Mr. Cole, his wife, two daughters and five grandchildren have hiked Tuckerman’s Ravine on Mt Washington in New Hampshire many times and have done extensive trekking in Switzerland for many years.

Mr. Cole’s highest priority in life is a deep devotion to his family. Mr. Cole is delighted to have lived during the time of Ted Williams, John Unitas, Otto Graham, Raymond Berry, Bill Russell, Michael Jordan, Sugar Ray Robinson, Poncho Gonzalez, Bjorn Borg, Rhinehold Messner and Secretariat.

The Benjamin Rush Award
The Benjamin Rush Award for Humanistic Values in Corporate and Government Life, established in 1985, is one of the most prestigious annual awards presented at Dickinson College. The Award celebrates the achievements of officials and executives who have reached the highest levels in government service or the corporate world. It is named in honor of Benjamin Rush, the prominent colonial Philadelphia physician who was a signer of the Declaration of Independence and founder of Dickinson.

The Award is conferred at a public ceremony on the Dickinson campus, during which the recipient presents the annual Rush Award Lecture. The lectureship guidelines stipulate that the recipient should comment on issues of significance to government or the corporate world, with some attention to the value of the liberal arts in preparing individuals for responsible citizenship. The recipient of the Award is presented with an honorarium and a bronze medal bearing Rush’s likeness. Prior to the Rush Lecture the college hosts a reception and dinner in honor of the recipient.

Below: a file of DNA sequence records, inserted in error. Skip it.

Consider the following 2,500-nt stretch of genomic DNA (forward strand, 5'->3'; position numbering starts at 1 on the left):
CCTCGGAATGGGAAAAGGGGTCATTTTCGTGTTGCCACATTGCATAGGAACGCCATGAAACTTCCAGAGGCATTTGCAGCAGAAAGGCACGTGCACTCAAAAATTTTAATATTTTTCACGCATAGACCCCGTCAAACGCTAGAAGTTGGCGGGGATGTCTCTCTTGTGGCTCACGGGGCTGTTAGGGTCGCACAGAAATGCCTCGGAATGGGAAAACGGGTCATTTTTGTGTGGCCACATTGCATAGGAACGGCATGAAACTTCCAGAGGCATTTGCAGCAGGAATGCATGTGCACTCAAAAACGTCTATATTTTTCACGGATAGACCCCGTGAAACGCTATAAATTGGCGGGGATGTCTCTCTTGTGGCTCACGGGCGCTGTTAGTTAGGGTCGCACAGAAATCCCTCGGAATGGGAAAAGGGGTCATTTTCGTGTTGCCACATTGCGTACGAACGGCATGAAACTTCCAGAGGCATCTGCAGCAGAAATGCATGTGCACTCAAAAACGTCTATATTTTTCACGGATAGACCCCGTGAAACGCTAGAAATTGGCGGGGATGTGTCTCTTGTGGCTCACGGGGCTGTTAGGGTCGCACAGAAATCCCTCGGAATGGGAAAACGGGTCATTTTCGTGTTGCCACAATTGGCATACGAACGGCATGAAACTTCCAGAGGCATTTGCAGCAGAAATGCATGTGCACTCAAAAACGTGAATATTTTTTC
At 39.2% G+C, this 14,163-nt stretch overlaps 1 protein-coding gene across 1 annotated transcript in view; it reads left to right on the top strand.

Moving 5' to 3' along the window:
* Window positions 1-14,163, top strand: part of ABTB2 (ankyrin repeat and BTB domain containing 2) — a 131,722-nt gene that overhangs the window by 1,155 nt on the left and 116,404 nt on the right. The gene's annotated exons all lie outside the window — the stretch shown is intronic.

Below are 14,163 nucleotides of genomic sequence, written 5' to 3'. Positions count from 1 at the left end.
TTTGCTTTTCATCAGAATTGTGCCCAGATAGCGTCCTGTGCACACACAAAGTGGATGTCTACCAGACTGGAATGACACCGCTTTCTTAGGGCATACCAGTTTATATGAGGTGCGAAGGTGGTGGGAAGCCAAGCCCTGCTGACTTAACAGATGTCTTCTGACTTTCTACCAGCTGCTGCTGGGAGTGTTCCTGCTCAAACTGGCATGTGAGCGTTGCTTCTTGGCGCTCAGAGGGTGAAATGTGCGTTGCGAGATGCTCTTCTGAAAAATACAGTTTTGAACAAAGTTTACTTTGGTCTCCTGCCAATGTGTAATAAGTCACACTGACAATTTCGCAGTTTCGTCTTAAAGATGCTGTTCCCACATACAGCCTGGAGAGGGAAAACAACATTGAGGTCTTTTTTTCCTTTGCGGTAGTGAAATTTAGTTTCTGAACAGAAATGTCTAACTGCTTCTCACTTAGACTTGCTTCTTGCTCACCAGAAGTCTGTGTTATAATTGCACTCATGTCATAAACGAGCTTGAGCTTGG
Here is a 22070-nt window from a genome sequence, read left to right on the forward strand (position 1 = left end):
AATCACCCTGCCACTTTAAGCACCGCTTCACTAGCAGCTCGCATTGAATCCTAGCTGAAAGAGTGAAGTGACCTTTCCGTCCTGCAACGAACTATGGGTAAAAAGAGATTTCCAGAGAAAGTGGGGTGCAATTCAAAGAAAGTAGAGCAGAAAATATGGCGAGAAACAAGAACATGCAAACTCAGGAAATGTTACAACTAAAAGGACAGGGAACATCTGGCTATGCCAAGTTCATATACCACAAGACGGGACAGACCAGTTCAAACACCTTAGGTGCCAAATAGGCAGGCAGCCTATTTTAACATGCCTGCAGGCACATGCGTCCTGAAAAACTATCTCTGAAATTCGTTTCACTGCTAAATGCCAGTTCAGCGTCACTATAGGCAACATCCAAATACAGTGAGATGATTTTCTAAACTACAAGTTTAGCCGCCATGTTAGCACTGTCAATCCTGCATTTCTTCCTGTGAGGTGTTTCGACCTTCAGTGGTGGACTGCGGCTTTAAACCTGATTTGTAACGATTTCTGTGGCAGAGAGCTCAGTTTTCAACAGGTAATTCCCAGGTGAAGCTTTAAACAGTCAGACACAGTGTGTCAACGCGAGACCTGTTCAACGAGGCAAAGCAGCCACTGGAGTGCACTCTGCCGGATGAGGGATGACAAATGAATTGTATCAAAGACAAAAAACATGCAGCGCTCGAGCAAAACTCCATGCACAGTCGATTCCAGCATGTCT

Charles_Cole_2_21_2012

Dennis Blair

Former United States Director of National Intelligence, Commander in Chief of U.S. Pacific Command, and Retired United States Navy Admiral

The Challenges of China

Thursday, November 3, 2011
Stern Center, Great Room, 7:00 p.m.

* This event is part of The Clarke Forum’s series on Leadership in an Age
of Uncertainty.

This event is jointly sponsored by The Clarke Forum for Contemporary Issues and Penn State University Dickinson School of Law and School of International Affairs.

Lecture Description (provided by the speaker)
To outsiders, China seems to be on a roll these days. The 2008 Olympics were an impressive coming-out party; it weathered the 2007-2008 world economic crisis better than most other countries, and has resumed double-digit economic growth; it has shown the world an advanced stealth aircraft, is about to launch an aircraft carrier, and has sent ships to join the international anti-piracy patrol in the Indian Ocean. Yet in many ways China does not act like a powerful, confident country. It squabbles with its neighbors to the East and South; it is in the midst of a mostly secret succession process; Chinese search engines will not accept “jasmine”; labor unrest and inflation are growing. Admiral Blair will describe China’s prospects for development in the future – economic, political, social and military – and will discuss the implications for the United States, and American policies and actions to deal with China.

Biography (provided by the speaker)
Admiral Blair served as director of National Intelligence from January 2009 to May 2010. He led sixteen national intelligence agencies, administering a budget of $50 billion and providing integrated intelligence support to the President, Congress and operations in the field. Prior to rejoining the government, he held the John M. Shalikashvili Chair in National Security Studies with the National Bureau of Asian Research.

From 2003 to 2006, Admiral Blair was president and chief executive officer of the Institute for Defense Analyses (IDA), a federally funded research and development center based in Alexandria, Virginia that supports the Department of Defense, the Department of Homeland Security and the Intelligence Community.